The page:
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March 5, 2015

Mathematics Without Apologies

Posted by David Corfield

Since I had reviewed the manuscript for Princeton University Press eighteen months ago, this week I received my complementary copy of Mathematics Without Apologies by Michael Harris.

Michael, as most people here will know, is a number theorist whose successes include, with Richard Taylor, the proof of the local Langlands conjecture for the general linear group GL n(K)GL_n(K) in characteristic 0. But alongside being a prize-winning mathematician, he also likes to think hard about the nature of mathematics. He spoke at a conference I co-organised, Two Streams in the Philosophy of Mathematics, and I’ve met up with him on a number of other occasions, including the Delphi meeting with John. He’s extremely well placed then to give an account of the life of a current mathematician with, as suggested by the book’s subtitle, Portrait of a problematic vocation, all its peculiarities.

I’ll be re-reading the book once term is over, and say more then, but for now those wanting to find out more can read a Q&A with the author, and drafts of some chapters available here. Michael has also set up an associated blog, named after the book.

Concerning mathematical research itself, Michael was an organiser of the recent MSRI program New Geometric Methods in Number Theory and Automorphic Forms. It seems there were plenty of points of contact with the concurrent program Geometric Representation Theory, of the kind described by David Ben-Zvi here. It would be great to hear some reflections on what happened there.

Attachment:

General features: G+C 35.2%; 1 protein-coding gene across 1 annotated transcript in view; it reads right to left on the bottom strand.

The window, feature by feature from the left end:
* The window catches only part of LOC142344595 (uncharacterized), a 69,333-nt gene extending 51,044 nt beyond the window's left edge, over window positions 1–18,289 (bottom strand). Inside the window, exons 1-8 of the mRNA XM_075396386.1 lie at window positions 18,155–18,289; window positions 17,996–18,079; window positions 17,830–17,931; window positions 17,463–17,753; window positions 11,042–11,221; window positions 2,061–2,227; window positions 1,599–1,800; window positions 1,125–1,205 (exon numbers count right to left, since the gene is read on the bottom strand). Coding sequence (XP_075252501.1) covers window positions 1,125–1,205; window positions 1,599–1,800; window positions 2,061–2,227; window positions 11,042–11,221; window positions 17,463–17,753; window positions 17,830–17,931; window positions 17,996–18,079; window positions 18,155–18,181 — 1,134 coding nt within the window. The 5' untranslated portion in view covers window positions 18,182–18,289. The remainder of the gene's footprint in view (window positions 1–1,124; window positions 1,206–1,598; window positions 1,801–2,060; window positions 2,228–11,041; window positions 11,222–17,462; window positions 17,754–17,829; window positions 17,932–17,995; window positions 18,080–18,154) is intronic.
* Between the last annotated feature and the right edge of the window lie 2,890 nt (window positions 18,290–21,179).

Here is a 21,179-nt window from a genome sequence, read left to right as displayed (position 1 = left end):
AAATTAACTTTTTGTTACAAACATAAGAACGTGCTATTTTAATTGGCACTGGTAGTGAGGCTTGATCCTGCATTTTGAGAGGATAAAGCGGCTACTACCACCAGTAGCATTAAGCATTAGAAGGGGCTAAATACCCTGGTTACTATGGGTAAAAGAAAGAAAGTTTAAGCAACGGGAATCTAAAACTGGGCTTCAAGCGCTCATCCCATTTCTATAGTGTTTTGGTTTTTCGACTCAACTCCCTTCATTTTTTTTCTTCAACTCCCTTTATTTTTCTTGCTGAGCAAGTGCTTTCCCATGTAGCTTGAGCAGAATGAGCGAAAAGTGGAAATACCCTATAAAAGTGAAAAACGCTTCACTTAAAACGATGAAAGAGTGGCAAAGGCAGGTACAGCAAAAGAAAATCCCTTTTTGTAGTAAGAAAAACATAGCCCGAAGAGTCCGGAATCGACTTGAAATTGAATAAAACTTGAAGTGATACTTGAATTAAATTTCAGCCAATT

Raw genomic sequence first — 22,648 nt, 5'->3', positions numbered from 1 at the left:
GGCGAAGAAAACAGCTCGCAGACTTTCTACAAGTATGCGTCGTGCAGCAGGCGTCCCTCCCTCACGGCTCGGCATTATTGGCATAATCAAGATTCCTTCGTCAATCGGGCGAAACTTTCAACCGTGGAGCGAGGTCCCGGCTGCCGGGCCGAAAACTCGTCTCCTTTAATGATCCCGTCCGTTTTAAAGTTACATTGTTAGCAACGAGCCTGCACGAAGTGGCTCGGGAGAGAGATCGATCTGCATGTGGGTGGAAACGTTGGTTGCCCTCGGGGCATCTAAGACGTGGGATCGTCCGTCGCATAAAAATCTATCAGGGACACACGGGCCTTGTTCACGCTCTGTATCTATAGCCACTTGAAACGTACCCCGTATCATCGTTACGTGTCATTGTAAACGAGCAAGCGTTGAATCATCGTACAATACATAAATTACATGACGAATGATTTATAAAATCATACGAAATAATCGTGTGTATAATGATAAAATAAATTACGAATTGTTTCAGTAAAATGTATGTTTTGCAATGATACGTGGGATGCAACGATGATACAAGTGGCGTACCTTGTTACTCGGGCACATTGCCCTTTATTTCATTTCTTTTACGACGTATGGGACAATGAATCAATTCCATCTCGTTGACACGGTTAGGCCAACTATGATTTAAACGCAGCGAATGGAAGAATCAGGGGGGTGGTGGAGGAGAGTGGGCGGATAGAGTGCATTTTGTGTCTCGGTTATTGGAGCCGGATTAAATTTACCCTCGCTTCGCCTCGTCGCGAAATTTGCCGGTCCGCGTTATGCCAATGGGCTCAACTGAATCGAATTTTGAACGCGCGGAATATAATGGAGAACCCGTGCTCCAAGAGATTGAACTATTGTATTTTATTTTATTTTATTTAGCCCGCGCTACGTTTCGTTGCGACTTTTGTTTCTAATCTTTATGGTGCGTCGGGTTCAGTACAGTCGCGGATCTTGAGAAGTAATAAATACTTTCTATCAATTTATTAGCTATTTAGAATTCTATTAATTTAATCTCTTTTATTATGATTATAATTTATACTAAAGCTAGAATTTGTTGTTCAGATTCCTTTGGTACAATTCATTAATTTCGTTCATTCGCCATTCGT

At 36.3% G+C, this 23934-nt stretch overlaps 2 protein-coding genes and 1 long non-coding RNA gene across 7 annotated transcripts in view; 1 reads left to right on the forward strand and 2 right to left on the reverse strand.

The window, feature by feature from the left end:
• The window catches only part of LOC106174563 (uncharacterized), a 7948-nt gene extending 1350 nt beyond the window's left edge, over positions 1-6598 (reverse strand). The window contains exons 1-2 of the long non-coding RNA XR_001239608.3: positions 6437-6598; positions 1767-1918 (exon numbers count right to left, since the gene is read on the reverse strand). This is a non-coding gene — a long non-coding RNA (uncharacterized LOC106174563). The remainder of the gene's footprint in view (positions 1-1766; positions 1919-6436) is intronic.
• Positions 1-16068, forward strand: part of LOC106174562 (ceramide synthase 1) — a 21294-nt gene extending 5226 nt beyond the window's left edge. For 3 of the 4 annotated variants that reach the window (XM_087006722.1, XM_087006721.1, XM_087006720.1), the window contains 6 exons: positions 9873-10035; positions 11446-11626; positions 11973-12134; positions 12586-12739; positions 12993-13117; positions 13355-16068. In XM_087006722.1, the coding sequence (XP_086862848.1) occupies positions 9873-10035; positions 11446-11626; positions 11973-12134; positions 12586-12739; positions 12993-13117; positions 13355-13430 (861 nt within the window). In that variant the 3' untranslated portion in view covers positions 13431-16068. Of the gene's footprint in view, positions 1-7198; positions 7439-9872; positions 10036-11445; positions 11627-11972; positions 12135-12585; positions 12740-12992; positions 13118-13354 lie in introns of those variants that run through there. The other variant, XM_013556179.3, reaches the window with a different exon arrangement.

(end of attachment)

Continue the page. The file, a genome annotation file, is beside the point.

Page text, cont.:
Posted at March 5, 2015 9:09 AM UTC

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Re: Mathematics Without Apologies

His book provides excellent evidence for the separation of pure and applied mathematics into separate departments!

Posted by: Prof. David A. Edwards on March 5, 2015 12:17 PM | Permalink | Reply to this

Re: Mathematics Without Apologies

I bet it will be fun to read. I had a great conversation with him walking around the northern edge of Paris last spring. I hope his sense of humor finds its way into the book.

Posted by: John Baez on March 14, 2015 1:12 AM | Permalink | Reply to this

Re: Mathematics Without Apologies

Yes, it does. For example, talking about the movie Pi:

Once in New York City, near Pi’s neighborhood, a friend’s neighbors, to whom I had been introduced as a mathematician, told me how fortunate they felt to meet someone from such a sensitive profession. In those days, before the dark forces finance mathematics serves had transformed lower Manhattan’s sociocultural landscape, it was still possible to be moved by a sentiment expressed so unaffectedly, even by a couple marginally integrated into society who, my friend later told me, practiced domestic violence almost on a daily basis.

Posted by: John Baez on March 14, 2015 1:17 AM | Permalink | Reply to this

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